DD2240 A London-wide approach to welcoming newcomers

Type of decision: 
Director's decision
Code: 
DD2240
Date signed: 
25 April 2018
Decision by: 
Jeff Jacobs, Head of Paid Service

Executive summary

The Social Integration team seeks approval to spend up to £95,000 on activities under the Citizenship and Integration Initiative (CII). The activities aim to investigate and better understand how the GLA could develop a city-wide approach to welcoming newcomers and what the central elements of such an approach would be. 
Key objectives include:
•    Objective 1: Understand and improve opportunities on arrival.
•    Objective 2: Publicise, celebrate and connect existing welcome groups.
•    Objective 3: Trial a micro-grants programme for welcome.
•    Objective 4: Connect welcome initiatives to other work at the GLA.
 

Decision

The Executive Director for Communities and Intelligence approves expenditure of up to £95,000 to support development of a city-wide approach to welcoming newcomers, as part of the Citizenship and Integration Initiative.

 

Part 1: Non-confidential facts and advice

Introduction and background

1.1    In April 2017, the Mayor announced the Citizenship and Integration Initiative (CII) under ADD2056, a pooled fund from independent trusts and foundations which includes secondments from civil society organisations into the GLA. The CII’s objectives for the first two years are:
•    Civic Engagement: encouraging the take-up of citizenship and involvement in democracy;
•    Young Londoners: supporting young Londoners to secure their legal rights to residence; and
•    Diversity, social contact and identity: celebrating diversity and building shared identity.

This paper covers work relating to the third of the above objectives and seeks approval of a maximum expenditure of £95,000 from the Communities and Social Policy Unit’s 2018/19 budget on work progressing this objective as further set out in paragraph 2. 

1.2    Across different GLA departments and among key external stakeholders, there has been growing interest in the question of how new arrivals to London are welcomed and integrated into the life of the city. London, as the fastest growing region in the UK,  has a well-established history of welcoming newcomers. The city faces high levels of population churn: in recent years, roughly 200,000 people have moved to London each year from other parts of the UK, and a similar number have arrived from overseas.  Since 2015, volunteer-led welcome initiatives have started to help newcomers to become better connected and are providing opportunities for existing residents to play an active role in welcoming new Londoners.

1.3    Across the world, cities with high levels of inward migration - particularly in Europe and the US - are developing approaches to welcoming newcomers to address perceived integration failures and anticipate future challenges. Experience suggests that there is a window of opportunity to engage new arrivals, after which it is increasingly hard to impact on social integration outcomes. London, which draws its population both from across the world and from around the UK, and which experiences high levels of movement within the city, faces a unique context. The UK’s exit from the European Union will see that context shift in ways that will affect social integration. Research into London Identities commissioned by the Communities and Social Policy Unit has found that there tends to be low levels of interaction between different social groups in London, and that economic wellbeing strongly impacted on people’s perception of belonging and stability in the capital. The research also found signs that there is a distinct London identity that binds residents in the capital. Openness to newcomers and acknowledgement and respect for different groups was a core part of this London identity, and can be built on to increase social integration and civic engagement in London.    Initiatives that welcome newcomers are an important part of the social integration picture, as set out in the Mayor’s recently-published Social Integration Strategy.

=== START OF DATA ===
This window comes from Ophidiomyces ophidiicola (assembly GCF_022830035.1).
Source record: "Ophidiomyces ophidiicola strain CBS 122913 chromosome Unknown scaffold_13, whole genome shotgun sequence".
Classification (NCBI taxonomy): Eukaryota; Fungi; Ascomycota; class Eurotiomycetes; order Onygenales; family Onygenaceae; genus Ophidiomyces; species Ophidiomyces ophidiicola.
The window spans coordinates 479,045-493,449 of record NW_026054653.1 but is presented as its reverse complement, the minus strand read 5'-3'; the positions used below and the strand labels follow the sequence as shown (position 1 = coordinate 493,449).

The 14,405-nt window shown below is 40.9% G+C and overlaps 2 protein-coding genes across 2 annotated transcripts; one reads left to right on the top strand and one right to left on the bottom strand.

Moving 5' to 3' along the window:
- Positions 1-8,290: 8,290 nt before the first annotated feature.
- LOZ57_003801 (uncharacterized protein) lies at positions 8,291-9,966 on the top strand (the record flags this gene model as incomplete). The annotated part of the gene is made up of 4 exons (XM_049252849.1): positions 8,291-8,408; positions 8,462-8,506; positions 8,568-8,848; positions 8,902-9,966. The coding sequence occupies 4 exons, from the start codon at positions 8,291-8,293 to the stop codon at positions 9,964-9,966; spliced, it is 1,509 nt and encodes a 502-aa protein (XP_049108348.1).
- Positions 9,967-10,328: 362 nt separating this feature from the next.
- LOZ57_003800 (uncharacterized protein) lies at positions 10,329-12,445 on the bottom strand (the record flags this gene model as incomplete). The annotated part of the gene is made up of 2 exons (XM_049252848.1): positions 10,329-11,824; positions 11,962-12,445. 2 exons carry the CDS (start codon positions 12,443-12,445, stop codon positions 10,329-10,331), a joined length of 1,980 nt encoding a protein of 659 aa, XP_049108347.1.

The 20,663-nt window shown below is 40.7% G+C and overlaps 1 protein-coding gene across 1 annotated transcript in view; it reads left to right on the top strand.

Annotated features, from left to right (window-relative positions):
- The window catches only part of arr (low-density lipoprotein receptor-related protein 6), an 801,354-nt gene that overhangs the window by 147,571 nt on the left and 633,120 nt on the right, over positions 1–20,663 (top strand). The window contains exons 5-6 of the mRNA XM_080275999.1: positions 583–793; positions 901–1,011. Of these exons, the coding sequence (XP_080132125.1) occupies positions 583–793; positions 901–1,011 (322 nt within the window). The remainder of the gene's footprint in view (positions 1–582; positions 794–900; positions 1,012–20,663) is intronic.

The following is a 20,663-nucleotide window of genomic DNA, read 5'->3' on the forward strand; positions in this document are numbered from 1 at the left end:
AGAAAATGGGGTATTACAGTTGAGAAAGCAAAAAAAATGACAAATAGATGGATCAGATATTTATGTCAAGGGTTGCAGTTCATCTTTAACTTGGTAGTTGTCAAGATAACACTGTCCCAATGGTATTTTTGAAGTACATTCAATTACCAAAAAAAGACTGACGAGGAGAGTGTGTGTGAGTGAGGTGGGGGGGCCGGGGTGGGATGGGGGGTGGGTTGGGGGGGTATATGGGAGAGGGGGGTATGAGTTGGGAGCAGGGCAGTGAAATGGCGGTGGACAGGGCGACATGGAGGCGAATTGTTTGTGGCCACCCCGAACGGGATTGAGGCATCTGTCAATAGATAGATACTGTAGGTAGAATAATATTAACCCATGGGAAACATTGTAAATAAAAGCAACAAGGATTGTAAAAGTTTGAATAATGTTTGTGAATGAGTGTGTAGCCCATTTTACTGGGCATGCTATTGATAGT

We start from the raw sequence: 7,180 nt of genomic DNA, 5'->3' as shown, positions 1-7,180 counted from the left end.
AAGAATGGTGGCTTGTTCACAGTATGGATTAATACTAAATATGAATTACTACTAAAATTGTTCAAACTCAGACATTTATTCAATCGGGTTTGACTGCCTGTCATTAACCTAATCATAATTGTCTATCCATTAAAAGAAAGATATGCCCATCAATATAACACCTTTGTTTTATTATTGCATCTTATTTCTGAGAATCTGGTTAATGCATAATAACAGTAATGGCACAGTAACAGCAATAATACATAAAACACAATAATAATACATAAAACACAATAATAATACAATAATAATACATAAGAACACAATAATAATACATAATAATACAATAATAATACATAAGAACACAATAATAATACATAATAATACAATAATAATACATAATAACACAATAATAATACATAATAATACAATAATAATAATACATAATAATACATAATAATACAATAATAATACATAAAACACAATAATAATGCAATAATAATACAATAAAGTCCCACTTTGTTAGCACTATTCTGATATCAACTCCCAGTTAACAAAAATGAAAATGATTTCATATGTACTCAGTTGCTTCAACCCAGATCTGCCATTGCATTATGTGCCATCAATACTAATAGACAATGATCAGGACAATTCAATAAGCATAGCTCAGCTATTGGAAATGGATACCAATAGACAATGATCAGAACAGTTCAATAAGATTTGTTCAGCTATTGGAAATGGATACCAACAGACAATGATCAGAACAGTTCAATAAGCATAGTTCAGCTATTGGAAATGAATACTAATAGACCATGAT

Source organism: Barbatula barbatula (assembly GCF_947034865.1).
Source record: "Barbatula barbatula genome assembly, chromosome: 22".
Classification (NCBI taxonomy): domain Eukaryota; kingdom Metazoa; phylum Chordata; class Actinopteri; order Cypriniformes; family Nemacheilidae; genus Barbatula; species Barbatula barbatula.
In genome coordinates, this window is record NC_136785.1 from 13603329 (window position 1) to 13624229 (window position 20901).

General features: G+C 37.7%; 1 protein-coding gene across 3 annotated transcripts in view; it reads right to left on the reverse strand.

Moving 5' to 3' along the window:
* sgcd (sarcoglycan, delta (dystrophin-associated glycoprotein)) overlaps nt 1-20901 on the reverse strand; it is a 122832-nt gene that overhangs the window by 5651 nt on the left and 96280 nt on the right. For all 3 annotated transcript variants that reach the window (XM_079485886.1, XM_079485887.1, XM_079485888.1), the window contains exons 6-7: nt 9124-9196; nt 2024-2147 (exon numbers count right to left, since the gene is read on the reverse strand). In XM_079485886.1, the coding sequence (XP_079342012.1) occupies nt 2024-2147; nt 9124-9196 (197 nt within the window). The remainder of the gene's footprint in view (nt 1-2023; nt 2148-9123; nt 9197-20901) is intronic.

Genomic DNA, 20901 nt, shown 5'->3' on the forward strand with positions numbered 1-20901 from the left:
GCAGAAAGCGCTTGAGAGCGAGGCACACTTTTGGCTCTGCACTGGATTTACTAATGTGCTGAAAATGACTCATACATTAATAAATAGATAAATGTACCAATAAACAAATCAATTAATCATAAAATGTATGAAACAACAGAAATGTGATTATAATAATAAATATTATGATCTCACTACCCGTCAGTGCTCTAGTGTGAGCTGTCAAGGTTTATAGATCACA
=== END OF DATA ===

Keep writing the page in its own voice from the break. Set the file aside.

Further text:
1.4    In light of London’s unique context, questions remain regarding the benefits of a city-wide approach to welcoming newcomers, who welcome initiatives would be focused on, and the central elements of an effective approach would be. This project will use mapping, action research and targeted trial interventions to investigate and better understand the benefits to London and to Londoners of activities that welcome newcomers and promote social integration. Evaluation of these investigations and trials will enable us to test current ideas and assumptions around welcome, and will be used as the basis for future decision making.
 

Objectives and expected outcomes

 

Activities

Time frame

Potential partners

Estimated budget

Objective 1: Understand and improve opportunities on arrival.

Outcome 1: Improved understanding of the opportunities provided by the points at which it is possible to engage new arrivals (‘entry points’). Evidence base for how to improve the impact of initiatives targeted at different entry points.

Undertake a mapping of entry points (starting a new school or moving to a new home, as well as specific spaces where the most vulnerable new arrivals are found such as asylum accommodation). Aiming to identify entry points where it is possible to engage with new arrivals, this mapping would involve desk research and conversations with relevant stakeholders, and a review of London Identities research and relevant literature.

 

April 2018 – July 2018

Business, public sector, and voluntary and community stakeholders (e.g. schools, landlords, and volunteer welcome groups).

GLA staff time

(CII Advisor)